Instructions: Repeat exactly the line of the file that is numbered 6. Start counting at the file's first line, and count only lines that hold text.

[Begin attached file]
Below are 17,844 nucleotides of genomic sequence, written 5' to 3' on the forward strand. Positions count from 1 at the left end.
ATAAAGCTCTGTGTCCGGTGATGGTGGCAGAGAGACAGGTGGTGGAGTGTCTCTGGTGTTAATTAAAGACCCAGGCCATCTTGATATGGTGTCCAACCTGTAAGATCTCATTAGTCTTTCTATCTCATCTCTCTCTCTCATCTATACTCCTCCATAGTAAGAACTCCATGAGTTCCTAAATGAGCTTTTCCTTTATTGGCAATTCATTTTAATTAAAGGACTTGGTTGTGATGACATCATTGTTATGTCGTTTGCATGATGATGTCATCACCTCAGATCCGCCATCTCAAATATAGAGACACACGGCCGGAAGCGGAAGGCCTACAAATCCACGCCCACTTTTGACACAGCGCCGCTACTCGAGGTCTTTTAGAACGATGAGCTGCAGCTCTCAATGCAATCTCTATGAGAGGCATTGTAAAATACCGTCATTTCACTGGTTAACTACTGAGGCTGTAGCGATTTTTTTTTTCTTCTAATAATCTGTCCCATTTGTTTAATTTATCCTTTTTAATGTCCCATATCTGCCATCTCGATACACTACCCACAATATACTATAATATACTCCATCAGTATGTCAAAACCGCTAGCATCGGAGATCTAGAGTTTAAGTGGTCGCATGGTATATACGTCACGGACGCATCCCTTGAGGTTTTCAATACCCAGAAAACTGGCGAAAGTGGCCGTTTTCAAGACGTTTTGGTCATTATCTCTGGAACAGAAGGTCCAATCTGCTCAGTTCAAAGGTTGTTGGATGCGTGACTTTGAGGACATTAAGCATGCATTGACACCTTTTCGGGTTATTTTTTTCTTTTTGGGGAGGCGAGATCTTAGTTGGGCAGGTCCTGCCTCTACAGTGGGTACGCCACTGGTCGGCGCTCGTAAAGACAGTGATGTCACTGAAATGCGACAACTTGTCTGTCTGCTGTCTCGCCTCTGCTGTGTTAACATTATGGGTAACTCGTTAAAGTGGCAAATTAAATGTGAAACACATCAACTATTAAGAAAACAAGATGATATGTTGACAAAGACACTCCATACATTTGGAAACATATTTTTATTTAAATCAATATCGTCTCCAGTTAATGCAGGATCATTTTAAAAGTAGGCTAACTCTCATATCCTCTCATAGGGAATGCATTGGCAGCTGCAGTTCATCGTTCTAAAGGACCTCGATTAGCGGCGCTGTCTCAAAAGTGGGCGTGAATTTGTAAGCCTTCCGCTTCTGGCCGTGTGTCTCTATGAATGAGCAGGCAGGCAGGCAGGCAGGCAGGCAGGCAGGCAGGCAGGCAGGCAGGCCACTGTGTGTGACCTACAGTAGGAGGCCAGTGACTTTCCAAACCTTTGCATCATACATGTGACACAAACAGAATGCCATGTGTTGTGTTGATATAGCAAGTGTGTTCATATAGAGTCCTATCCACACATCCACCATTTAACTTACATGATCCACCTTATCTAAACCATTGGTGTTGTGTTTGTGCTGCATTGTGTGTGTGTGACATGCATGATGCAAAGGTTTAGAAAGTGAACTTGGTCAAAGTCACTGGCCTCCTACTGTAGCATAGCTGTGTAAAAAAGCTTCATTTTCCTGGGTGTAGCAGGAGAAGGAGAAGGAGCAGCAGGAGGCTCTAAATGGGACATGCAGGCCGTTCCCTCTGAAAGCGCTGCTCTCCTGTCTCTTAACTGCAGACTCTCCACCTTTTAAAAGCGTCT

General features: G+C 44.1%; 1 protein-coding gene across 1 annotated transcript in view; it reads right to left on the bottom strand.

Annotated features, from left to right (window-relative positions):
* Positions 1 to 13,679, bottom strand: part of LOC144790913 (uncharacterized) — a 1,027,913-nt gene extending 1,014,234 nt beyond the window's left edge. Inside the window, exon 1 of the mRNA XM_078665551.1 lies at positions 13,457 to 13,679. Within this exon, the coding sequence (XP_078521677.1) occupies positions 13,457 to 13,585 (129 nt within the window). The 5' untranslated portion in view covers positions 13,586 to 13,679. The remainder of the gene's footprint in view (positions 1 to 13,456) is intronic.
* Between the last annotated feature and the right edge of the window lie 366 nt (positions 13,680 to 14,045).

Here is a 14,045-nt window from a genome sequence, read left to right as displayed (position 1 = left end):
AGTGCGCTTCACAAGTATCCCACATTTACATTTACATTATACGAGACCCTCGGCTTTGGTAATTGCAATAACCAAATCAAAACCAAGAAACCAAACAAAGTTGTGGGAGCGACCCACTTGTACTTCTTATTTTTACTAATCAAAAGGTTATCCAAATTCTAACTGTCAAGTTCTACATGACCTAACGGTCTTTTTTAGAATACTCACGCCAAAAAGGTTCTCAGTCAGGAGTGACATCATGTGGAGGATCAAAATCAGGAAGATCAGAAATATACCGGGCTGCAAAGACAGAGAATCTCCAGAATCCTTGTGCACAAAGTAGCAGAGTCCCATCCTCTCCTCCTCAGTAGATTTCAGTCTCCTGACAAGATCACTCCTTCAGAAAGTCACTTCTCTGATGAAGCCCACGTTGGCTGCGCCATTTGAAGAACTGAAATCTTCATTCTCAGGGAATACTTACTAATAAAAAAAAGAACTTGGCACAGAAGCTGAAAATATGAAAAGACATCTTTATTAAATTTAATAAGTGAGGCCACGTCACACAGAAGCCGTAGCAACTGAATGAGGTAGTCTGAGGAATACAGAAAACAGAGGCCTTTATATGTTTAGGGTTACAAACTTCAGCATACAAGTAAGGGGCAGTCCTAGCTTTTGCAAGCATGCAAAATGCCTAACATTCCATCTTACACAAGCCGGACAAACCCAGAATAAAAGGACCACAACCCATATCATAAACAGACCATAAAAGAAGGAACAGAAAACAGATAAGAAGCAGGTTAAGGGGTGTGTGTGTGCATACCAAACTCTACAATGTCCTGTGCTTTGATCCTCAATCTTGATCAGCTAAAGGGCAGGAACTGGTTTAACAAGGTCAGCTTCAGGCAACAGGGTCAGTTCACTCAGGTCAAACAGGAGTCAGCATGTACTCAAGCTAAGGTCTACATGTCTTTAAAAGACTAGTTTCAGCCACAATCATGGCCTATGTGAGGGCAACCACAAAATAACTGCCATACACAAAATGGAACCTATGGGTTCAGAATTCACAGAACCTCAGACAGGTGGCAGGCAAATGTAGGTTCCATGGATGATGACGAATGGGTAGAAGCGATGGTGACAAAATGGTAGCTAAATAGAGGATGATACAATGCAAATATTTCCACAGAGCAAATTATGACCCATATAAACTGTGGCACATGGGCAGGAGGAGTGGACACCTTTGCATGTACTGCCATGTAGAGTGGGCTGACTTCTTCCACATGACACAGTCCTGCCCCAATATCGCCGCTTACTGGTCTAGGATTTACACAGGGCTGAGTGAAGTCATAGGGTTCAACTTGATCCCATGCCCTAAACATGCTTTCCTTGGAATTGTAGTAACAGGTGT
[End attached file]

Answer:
* Between the last annotated feature and the right edge of the window lie 366 nt (positions 13,680 to 14,045).